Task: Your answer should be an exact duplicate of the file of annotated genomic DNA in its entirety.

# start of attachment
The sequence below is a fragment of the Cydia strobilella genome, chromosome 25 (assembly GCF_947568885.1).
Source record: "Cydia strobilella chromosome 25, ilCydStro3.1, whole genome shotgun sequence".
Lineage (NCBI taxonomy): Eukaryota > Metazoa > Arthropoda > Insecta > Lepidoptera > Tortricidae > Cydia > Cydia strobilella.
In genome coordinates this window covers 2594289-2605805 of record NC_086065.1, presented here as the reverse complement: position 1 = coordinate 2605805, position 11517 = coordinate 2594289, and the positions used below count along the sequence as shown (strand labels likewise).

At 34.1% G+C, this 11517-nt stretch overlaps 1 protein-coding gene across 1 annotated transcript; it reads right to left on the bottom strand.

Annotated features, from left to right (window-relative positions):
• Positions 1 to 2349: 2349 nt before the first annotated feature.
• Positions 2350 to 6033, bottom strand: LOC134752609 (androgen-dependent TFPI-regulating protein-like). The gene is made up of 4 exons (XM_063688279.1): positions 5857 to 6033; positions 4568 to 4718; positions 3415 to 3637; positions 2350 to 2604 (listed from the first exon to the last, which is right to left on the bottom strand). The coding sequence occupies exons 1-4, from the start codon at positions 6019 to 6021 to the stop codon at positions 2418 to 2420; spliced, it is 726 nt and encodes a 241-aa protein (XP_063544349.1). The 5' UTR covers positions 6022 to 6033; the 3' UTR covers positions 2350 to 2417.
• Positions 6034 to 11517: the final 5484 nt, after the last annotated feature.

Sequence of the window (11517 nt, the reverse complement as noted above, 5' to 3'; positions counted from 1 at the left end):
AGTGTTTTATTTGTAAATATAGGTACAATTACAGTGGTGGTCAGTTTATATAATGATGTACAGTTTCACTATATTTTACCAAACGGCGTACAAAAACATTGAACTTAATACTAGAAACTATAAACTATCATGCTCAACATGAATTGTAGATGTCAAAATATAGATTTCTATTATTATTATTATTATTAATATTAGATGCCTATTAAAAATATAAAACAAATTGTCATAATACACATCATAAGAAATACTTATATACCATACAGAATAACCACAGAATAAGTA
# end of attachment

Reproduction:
The sequence below is a fragment of the Cydia strobilella genome, chromosome 25 (assembly GCF_947568885.1).
Source record: "Cydia strobilella chromosome 25, ilCydStro3.1, whole genome shotgun sequence".
Lineage (NCBI taxonomy): Eukaryota > Metazoa > Arthropoda > Insecta > Lepidoptera > Tortricidae > Cydia > Cydia strobilella.
In genome coordinates this window covers 2594289-2605805 of record NC_086065.1, presented here as the reverse complement: position 1 = coordinate 2605805, position 11517 = coordinate 2594289, and the positions used below count along the sequence as shown (strand labels likewise).

At 34.1% G+C, this 11517-nt stretch overlaps 1 protein-coding gene across 1 annotated transcript; it reads right to left on the bottom strand.

Annotated features, from left to right (window-relative positions):
• Positions 1 to 2349: 2349 nt before the first annotated feature.
• Positions 2350 to 6033, bottom strand: LOC134752609 (androgen-dependent TFPI-regulating protein-like). The gene is made up of 4 exons (XM_063688279.1): positions 5857 to 6033; positions 4568 to 4718; positions 3415 to 3637; positions 2350 to 2604 (listed from the first exon to the last, which is right to left on the bottom strand). The coding sequence occupies exons 1-4, from the start codon at positions 6019 to 6021 to the stop codon at positions 2418 to 2420; spliced, it is 726 nt and encodes a 241-aa protein (XP_063544349.1). The 5' UTR covers positions 6022 to 6033; the 3' UTR covers positions 2350 to 2417.
• Positions 6034 to 11517: the final 5484 nt, after the last annotated feature.

Sequence of the window (11517 nt, the reverse complement as noted above, 5' to 3'; positions counted from 1 at the left end):
AGTGTTTTATTTGTAAATATAGGTACAATTACAGTGGTGGTCAGTTTATATAATGATGTACAGTTTCACTATATTTTACCAAACGGCGTACAAAAACATTGAACTTAATACTAGAAACTATAAACTATCATGCTCAACATGAATTGTAGATGTCAAAATATAGATTTCTATTATTATTATTATTATTAATATTAGATGCCTATTAAAAATATAAAACAAATTGTCATAATACACATCATAAGAAATACTTATATACCATACAGAATAACCACAGAATAAGTA